Earlham Institute Researchers have contributed to the launch of 240 mammal genomes, the first ever consortium-driven genomics project that allows anyone to access the publicly available data prior to analysis. The resource - which includes 120 completely new genome sequences - will vastly accelerate our understanding of human health and conservation genomics.
The data, published today in Nature, will allow a much more detailed understanding of the human genome - including the genes causing common and rare human diseases - that may lead to both better diagnostics and more specific treatment options.
The publicly available data has already proven useful in understanding the genetic basis of virus transmission in different species, including humans, bats and pangolins - an analysis which was done quickly in the wake of the COVID-19 pandemic.
“The objective is to provide a multitool for comparative genomics. To increase the coverage of the mammalia at the family level,” says Dr Will Nash, a postdoctoral researcher in the Haerty Group at Earlham Institute (EI). “The project covers about 80% of mammal families, which means our understanding of the mammals is more broad.
“We now have a wide, comparative dataset that allows us to understand the DNA bases that are under evolutionary conservation - that haven’t changed in a very long time in about 110 million years of mammalian evolution. We can really zoom in on single nucleotides that have stayed at that exact same position in the DNA sequence over all this time.”
Previously, researchers could only confidently look at preserved regions of about 12 DNA bases, 12 letters of the DNA code. With this new dataset - because there is such a wealth of data to compare from across this highly interrelated group of animals - we drill down to a single letter. We’re looking at the genome in much greater resolution. It’s like your new 12-megapixel iPhone camera images compared to the pixelated ones generated by an early smartphone.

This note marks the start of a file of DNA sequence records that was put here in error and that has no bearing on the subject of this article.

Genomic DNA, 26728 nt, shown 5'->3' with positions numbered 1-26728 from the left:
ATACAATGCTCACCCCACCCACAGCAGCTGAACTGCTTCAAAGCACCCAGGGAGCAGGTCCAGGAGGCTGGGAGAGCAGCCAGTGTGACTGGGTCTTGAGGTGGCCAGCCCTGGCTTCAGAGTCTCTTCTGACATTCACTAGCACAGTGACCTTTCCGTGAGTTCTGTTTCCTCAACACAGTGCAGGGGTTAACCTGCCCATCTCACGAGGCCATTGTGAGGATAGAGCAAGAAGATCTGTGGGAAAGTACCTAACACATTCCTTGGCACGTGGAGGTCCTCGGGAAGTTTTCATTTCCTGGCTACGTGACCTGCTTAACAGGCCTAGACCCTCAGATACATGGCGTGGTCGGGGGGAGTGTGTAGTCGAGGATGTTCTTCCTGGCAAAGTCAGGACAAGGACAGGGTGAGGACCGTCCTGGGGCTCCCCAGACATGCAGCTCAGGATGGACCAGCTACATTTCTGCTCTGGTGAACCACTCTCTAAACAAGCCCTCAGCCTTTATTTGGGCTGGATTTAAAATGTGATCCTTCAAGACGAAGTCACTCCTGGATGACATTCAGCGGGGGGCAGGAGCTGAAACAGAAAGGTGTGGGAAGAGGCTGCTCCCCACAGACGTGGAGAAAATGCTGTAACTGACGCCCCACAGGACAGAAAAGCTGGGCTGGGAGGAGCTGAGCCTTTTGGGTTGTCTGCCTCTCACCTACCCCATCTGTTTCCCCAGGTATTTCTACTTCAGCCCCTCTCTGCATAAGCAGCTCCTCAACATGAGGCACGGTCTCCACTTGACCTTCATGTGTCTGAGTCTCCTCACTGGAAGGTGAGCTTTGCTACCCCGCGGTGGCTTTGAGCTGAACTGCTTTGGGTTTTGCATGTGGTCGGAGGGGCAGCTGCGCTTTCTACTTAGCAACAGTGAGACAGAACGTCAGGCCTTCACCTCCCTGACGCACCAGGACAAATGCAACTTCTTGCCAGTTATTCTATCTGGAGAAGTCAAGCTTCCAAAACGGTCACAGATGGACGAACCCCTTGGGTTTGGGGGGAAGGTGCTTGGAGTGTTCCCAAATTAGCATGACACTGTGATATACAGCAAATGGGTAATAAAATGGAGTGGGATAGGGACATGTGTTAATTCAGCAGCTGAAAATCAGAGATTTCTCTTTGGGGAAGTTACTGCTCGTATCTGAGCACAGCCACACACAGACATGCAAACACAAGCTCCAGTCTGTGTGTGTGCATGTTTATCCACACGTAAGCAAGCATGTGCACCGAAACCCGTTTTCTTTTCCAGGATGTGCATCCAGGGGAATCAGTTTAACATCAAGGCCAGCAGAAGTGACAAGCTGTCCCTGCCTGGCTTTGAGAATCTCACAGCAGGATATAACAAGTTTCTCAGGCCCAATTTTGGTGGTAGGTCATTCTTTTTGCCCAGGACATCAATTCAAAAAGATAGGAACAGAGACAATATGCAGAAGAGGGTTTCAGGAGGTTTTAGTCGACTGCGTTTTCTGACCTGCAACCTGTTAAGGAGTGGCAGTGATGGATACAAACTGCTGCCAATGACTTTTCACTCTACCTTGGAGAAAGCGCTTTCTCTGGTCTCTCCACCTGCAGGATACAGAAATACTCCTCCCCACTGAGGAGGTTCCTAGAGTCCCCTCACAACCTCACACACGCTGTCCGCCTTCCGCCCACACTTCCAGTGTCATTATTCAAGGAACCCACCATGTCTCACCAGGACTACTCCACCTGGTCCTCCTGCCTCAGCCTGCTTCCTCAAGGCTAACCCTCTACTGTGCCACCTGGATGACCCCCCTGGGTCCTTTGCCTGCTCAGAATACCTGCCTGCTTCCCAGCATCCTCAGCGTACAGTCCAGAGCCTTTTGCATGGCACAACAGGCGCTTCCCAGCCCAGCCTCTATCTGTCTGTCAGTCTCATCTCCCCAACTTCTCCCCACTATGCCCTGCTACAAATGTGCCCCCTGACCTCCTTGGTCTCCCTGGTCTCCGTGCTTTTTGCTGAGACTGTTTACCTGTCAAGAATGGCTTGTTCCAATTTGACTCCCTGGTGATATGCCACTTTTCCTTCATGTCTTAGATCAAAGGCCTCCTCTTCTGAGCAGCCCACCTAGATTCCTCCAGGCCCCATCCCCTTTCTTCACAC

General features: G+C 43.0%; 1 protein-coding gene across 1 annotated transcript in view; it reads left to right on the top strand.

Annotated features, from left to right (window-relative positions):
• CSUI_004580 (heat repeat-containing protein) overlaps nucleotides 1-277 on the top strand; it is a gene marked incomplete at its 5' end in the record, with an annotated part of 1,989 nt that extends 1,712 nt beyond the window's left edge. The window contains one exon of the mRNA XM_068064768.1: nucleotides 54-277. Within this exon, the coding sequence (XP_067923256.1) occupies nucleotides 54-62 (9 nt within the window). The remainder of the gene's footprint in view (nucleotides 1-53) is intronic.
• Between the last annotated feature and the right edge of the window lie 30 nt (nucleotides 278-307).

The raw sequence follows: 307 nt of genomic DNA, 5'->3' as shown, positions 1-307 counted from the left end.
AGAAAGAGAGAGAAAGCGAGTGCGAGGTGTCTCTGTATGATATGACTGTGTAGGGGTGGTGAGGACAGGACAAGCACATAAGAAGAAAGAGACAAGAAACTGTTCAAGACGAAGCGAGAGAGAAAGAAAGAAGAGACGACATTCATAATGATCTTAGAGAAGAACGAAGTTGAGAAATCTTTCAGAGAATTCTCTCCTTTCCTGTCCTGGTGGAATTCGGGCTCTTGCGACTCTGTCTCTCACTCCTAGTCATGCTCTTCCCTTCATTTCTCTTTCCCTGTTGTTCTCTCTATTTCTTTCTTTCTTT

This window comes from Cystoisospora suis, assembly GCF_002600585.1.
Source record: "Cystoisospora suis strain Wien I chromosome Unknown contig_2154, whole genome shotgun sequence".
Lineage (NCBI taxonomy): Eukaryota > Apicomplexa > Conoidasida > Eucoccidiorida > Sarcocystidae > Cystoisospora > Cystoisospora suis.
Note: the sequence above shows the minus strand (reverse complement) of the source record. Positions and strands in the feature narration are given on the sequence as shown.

To emphasise the usefulness of this, Dr Wilfried Haerty and collaborators at the University of Oxford are already using the new data to investigate changes in the DNA sequence of the regulatory regions in a type of calcium channel, mutations in which have been linked to schizophrenia and bipolar disorders. Understanding precisely where the changes are conserved, or specific for a certain condition, can help us to guide therapeutic interventions.
“The main driving force for the 200+ mammal genomes project was to get that resolution from 12 to 1 nucleotide,” says Dr Wilfried Haerty, group leader at EI, who says that while the resource is of great use for studying human disease, we can learn a whole lot more besides by shifting our perspective. “But, as is very much highlighted in the paper, instead of focusing on humans this allows us to stop thinking in such an anthropocentric manner.”
Among the 240 mammal genomes are 34 species of bat, 16 species of cetacean and more than 60 rodents. The power of the new resource will be to empower researchers to look at all species of interest with respect to any of the others, not just in relation to humans. That aspect will be of particular benefit to researchers looking to save species on the brink of extinction, which are undergoing severe genetic bottlenecks.
“Look at every genome project, every alignment available. It’s a human reference based alignment, or a mouse reference based alignment. It’s not based on anything else,” Haerty explains. “With the release of the 252 mammal genomes, it’s a different way of thinking. We can put the focus on other species.
“This is a dataset we’ll be using for years that will very much revolutionise the way we are thinking. It’s very exciting, both in terms of human health and for conservation genomics.”